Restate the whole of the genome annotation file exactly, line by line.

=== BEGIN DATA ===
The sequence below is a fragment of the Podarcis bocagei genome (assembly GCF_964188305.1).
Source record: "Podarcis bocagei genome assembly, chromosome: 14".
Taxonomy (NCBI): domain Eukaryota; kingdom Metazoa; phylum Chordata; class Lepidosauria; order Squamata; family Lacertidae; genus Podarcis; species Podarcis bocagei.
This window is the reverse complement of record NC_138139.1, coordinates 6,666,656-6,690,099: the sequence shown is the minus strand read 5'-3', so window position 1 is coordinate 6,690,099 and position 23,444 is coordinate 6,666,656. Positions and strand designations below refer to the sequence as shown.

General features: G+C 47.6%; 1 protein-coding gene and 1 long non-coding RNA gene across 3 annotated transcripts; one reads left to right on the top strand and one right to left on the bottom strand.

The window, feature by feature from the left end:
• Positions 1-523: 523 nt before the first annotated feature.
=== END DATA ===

The sequence below is a fragment of the Podarcis bocagei genome (assembly GCF_964188305.1).
Source record: "Podarcis bocagei genome assembly, chromosome: 14".
Taxonomy (NCBI): domain Eukaryota; kingdom Metazoa; phylum Chordata; class Lepidosauria; order Squamata; family Lacertidae; genus Podarcis; species Podarcis bocagei.
This window is the reverse complement of record NC_138139.1, coordinates 6,666,656-6,690,099: the sequence shown is the minus strand read 5'-3', so window position 1 is coordinate 6,690,099 and position 23,444 is coordinate 6,666,656. Positions and strand designations below refer to the sequence as shown.

General features: G+C 47.6%; 1 protein-coding gene and 1 long non-coding RNA gene across 3 annotated transcripts; one reads left to right on the top strand and one right to left on the bottom strand.

The window, feature by feature from the left end:
• Positions 1-523: 523 nt before the first annotated feature.